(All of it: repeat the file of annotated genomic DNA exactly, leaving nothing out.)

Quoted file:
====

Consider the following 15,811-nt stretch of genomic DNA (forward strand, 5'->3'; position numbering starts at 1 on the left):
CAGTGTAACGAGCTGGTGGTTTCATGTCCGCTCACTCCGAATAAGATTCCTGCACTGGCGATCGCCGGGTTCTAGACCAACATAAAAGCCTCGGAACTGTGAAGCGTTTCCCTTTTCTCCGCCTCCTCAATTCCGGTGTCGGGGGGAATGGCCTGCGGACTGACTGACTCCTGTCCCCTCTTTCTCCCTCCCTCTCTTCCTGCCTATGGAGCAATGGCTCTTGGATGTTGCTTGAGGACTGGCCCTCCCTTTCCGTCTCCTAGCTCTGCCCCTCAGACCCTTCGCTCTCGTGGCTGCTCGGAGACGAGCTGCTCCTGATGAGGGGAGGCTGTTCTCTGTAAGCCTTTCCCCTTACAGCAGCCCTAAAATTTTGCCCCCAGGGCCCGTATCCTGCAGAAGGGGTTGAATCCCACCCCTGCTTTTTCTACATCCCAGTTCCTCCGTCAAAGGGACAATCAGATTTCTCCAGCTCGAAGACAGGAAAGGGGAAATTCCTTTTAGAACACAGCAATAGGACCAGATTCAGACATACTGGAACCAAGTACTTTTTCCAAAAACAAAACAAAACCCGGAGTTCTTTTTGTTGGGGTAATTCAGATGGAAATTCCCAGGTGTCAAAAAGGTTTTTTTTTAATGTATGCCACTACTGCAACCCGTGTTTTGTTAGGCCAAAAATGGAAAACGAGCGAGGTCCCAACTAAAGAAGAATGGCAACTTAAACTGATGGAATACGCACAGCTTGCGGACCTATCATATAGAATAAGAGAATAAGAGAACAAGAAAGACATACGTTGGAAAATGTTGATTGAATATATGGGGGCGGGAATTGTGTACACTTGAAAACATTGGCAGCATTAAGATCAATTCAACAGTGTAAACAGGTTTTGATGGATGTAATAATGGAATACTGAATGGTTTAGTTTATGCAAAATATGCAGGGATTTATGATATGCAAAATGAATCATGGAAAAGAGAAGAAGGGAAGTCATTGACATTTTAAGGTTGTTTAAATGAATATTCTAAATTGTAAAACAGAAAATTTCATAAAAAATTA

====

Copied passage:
Consider the following 15,811-nt stretch of genomic DNA (forward strand, 5'->3'; position numbering starts at 1 on the left):
CAGTGTAACGAGCTGGTGGTTTCATGTCCGCTCACTCCGAATAAGATTCCTGCACTGGCGATCGCCGGGTTCTAGACCAACATAAAAGCCTCGGAACTGTGAAGCGTTTCCCTTTTCTCCGCCTCCTCAATTCCGGTGTCGGGGGGAATGGCCTGCGGACTGACTGACTCCTGTCCCCTCTTTCTCCCTCCCTCTCTTCCTGCCTATGGAGCAATGGCTCTTGGATGTTGCTTGAGGACTGGCCCTCCCTTTCCGTCTCCTAGCTCTGCCCCTCAGACCCTTCGCTCTCGTGGCTGCTCGGAGACGAGCTGCTCCTGATGAGGGGAGGCTGTTCTCTGTAAGCCTTTCCCCTTACAGCAGCCCTAAAATTTTGCCCCCAGGGCCCGTATCCTGCAGAAGGGGTTGAATCCCACCCCTGCTTTTTCTACATCCCAGTTCCTCCGTCAAAGGGACAATCAGATTTCTCCAGCTCGAAGACAGGAAAGGGGAAATTCCTTTTAGAACACAGCAATAGGACCAGATTCAGACATACTGGAACCAAGTACTTTTTCCAAAAACAAAACAAAACCCGGAGTTCTTTTTGTTGGGGTAATTCAGATGGAAATTCCCAGGTGTCAAAAAGGTTTTTTTTTAATGTATGCCACTACTGCAACCCGTGTTTTGTTAGGCCAAAAATGGAAAACGAGCGAGGTCCCAACTAAAGAAGAATGGCAACTTAAACTGATGGAATACGCACAGCTTGCGGACCTATCATATAGAATAAGAGAATAAGAGAACAAGAAAGACATACGTTGGAAAATGTTGATTGAATATATGGGGGCGGGAATTGTGTACACTTGAAAACATTGGCAGCATTAAGATCAATTCAACAGTGTAAACAGGTTTTGATGGATGTAATAATGGAATACTGAATGGTTTAGTTTATGCAAAATATGCAGGGATTTATGATATGCAAAATGAATCATGGAAAAGAGAAGAAGGGAAGTCATTGACATTTTAAGGTTGTTTAAATGAATATTCTAAATTGTAAAACAGAAAATTTCATAAAAAATTA